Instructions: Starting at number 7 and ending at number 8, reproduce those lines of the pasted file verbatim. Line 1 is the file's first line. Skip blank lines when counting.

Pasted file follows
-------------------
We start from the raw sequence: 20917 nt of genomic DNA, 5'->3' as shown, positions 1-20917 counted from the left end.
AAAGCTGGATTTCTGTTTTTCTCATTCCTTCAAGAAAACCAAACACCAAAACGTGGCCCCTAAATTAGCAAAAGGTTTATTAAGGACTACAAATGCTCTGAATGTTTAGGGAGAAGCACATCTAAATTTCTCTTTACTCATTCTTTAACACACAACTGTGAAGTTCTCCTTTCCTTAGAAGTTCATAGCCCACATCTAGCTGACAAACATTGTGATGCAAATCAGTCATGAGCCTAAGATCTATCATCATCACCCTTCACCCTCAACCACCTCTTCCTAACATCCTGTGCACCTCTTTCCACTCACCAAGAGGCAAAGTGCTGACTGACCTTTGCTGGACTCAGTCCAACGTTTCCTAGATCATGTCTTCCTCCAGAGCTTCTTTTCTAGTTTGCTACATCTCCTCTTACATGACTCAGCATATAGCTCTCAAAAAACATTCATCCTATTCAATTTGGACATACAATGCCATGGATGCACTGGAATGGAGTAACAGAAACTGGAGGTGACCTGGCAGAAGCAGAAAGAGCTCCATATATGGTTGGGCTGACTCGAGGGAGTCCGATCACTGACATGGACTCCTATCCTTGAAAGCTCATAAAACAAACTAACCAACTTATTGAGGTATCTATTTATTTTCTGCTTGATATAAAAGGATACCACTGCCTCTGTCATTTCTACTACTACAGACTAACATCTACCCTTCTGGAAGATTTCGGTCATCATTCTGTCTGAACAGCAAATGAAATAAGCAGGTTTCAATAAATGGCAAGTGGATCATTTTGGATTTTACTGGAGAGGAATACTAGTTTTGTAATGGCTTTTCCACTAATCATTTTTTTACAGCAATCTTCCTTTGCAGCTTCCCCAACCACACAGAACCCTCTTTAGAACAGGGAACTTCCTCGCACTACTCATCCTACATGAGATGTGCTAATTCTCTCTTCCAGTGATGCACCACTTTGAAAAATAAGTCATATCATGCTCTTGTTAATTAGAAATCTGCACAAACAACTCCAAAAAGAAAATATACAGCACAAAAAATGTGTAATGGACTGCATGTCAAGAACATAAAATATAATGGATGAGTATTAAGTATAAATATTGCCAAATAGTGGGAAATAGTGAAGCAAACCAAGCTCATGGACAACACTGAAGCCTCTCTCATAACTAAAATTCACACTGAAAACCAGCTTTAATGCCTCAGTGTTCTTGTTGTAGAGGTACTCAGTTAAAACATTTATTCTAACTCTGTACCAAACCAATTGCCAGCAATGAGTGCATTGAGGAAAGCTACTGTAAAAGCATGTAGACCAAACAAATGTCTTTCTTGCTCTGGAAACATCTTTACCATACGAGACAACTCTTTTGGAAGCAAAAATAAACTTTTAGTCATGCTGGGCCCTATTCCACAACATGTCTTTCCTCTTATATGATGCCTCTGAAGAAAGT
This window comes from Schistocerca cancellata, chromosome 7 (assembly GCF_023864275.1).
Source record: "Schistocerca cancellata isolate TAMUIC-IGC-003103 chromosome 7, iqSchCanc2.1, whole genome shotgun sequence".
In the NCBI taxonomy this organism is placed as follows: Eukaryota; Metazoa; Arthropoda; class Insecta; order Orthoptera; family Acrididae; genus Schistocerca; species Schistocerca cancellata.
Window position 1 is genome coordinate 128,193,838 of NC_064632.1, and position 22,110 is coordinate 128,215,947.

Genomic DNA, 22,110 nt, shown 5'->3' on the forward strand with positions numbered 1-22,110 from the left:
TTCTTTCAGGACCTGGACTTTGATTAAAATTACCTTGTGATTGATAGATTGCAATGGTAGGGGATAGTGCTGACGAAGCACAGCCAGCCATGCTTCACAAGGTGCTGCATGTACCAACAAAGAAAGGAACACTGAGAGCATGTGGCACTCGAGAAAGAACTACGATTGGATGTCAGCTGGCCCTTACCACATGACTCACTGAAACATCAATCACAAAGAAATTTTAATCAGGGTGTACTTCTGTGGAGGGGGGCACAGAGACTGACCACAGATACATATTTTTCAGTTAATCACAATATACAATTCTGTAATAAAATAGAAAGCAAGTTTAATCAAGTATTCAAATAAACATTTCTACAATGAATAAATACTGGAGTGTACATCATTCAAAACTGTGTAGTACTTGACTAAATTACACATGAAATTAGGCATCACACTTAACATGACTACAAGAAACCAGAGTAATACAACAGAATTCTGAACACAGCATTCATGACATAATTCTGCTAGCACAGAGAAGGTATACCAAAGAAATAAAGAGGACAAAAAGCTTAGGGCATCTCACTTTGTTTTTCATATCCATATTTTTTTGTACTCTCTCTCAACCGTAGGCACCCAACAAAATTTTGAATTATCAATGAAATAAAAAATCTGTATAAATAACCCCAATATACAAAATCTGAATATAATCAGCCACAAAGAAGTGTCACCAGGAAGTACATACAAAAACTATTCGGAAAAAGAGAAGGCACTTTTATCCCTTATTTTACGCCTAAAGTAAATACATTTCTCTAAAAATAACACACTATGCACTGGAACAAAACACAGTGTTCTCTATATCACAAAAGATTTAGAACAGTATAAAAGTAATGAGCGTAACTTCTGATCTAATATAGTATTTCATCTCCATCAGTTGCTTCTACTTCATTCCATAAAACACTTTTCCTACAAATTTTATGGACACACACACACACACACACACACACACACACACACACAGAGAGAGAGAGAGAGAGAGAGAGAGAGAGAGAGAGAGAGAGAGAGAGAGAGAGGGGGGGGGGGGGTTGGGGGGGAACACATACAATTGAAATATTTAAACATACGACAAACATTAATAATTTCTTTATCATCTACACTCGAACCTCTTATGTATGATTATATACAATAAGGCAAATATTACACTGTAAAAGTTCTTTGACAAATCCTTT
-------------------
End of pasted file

Genomic DNA, 22,110 nt, shown 5'->3' on the forward strand with positions numbered 1-22,110 from the left:
TTCTTTCAGGACCTGGACTTTGATTAAAATTACCTTGTGATTGATAGATTGCAATGGTAGGGGATAGTGCTGACGAAGCACAGCCAGCCATGCTTCACAAGGTGCTGCATGTACCAACAAAGAAAGGAACACTGAGAGCATGTGGCACTCGAGAAAGAACTACGATTGGATGTCAGCTGGCCCTTACCACATGACTCACTGAAACATCAATCACAAAGAAATTTTAATCAGGGTGTACTTCTGTGGAGGGGGGCACAGAGACTGACCACAGATACATATTTTTCAGTTAATCACAATATACAATTCTGTAATAAAATAGAAAGCAAGTTTAATCAAGTATTCAAATAAACATTTCTACAATGAATAAATACTGGAGTGTACATCATTCAAAACTGTGTAGTACTTGACTAAATTACACATGAAATTAGGCATCACACTTAACATGACTACAAGAAACCAGAGTAATACAACAGAATTCTGAACACAGCATTCATGACATAATTCTGCTAGCACAGAGAAGGTATACCAAAGAAATAAAGAGGACAAAAAGCTTAGGGCATCTCACTTTGTTTTTCATATCCATATTTTTTTGTACTCTCTCTCAACCGTAGGCACCCAACAAAATTTTGAATTATCAATGAAATAAAAAATCTGTATAAATAACCCCAATATACAAAATCTGAATATAATCAGCCACAAAGAAGTGTCACCAGGAAGTACATACAAAAACTATTCGGAAAAAGAGAAGGCACTTTTATCCCTTATTTTACGCCTAAAGTAAATACATTTCTCTAAAAATAACACACTATGCACTGGAACAAAACACAGTGTTCTCTATATCACAAAAGATTTAGAACAGTATAAAAGTAATGAGCGTAACTTCTGATCTAATATAGTATTTCATCTCCATCAGTTGCTTCTACTTCATTCCATAAAACACTTTTCCTACAAATTTTATGGACACACACACACACACACACACACACACACACACACACAGAGAGAGAGAGAGAGAGAGAGAGAGAGAGAGAGAGAGAGAGAGAGAGAGAGAGGGGGGGGGGGGGTTGGGGGGGAACACATACAATTGAAATATTTAAACATACGACAAACATTAATAATTTCTTTATCATCTACACTCGAACCTCTTATGTATGATTATATACAATAAGGCAAATATTACACTGTAAAAGTTCTTTGACAAATCCTTT